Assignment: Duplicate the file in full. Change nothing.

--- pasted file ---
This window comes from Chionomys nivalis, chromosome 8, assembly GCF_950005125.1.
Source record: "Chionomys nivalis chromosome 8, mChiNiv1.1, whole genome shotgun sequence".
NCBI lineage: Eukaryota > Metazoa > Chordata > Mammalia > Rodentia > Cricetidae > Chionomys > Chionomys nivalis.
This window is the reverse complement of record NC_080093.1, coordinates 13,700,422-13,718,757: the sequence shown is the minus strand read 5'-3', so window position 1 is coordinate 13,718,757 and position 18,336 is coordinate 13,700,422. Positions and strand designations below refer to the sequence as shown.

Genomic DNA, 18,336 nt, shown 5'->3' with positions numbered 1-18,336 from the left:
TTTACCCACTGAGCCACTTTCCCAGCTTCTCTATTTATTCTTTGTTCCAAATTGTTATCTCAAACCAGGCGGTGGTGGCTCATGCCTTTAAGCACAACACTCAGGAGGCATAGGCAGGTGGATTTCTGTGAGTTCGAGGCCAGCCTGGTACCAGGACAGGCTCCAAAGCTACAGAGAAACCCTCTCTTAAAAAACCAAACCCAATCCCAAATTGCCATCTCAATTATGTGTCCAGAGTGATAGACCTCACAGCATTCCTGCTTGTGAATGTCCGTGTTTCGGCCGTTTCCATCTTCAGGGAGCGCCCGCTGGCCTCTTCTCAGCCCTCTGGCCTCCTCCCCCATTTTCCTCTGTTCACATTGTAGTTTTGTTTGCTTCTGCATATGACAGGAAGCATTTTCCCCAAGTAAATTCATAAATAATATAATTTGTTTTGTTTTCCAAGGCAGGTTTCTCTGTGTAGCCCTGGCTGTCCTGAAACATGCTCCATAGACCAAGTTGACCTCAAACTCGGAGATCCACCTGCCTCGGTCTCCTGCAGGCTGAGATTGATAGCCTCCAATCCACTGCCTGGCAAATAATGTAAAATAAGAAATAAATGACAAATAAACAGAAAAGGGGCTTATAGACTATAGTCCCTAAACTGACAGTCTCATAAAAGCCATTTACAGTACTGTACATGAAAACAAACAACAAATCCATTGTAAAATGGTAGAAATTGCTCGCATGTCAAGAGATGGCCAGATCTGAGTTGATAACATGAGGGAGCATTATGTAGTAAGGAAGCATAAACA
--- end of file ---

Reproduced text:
This window comes from Chionomys nivalis, chromosome 8, assembly GCF_950005125.1.
Source record: "Chionomys nivalis chromosome 8, mChiNiv1.1, whole genome shotgun sequence".
NCBI lineage: Eukaryota > Metazoa > Chordata > Mammalia > Rodentia > Cricetidae > Chionomys > Chionomys nivalis.
This window is the reverse complement of record NC_080093.1, coordinates 13,700,422-13,718,757: the sequence shown is the minus strand read 5'-3', so window position 1 is coordinate 13,718,757 and position 18,336 is coordinate 13,700,422. Positions and strand designations below refer to the sequence as shown.

Genomic DNA, 18,336 nt, shown 5'->3' with positions numbered 1-18,336 from the left:
TTTACCCACTGAGCCACTTTCCCAGCTTCTCTATTTATTCTTTGTTCCAAATTGTTATCTCAAACCAGGCGGTGGTGGCTCATGCCTTTAAGCACAACACTCAGGAGGCATAGGCAGGTGGATTTCTGTGAGTTCGAGGCCAGCCTGGTACCAGGACAGGCTCCAAAGCTACAGAGAAACCCTCTCTTAAAAAACCAAACCCAATCCCAAATTGCCATCTCAATTATGTGTCCAGAGTGATAGACCTCACAGCATTCCTGCTTGTGAATGTCCGTGTTTCGGCCGTTTCCATCTTCAGGGAGCGCCCGCTGGCCTCTTCTCAGCCCTCTGGCCTCCTCCCCCATTTTCCTCTGTTCACATTGTAGTTTTGTTTGCTTCTGCATATGACAGGAAGCATTTTCCCCAAGTAAATTCATAAATAATATAATTTGTTTTGTTTTCCAAGGCAGGTTTCTCTGTGTAGCCCTGGCTGTCCTGAAACATGCTCCATAGACCAAGTTGACCTCAAACTCGGAGATCCACCTGCCTCGGTCTCCTGCAGGCTGAGATTGATAGCCTCCAATCCACTGCCTGGCAAATAATGTAAAATAAGAAATAAATGACAAATAAACAGAAAAGGGGCTTATAGACTATAGTCCCTAAACTGACAGTCTCATAAAAGCCATTTACAGTACTGTACATGAAAACAAACAACAAATCCATTGTAAAATGGTAGAAATTGCTCGCATGTCAAGAGATGGCCAGATCTGAGTTGATAACATGAGGGAGCATTATGTAGTAAGGAAGCATAAACA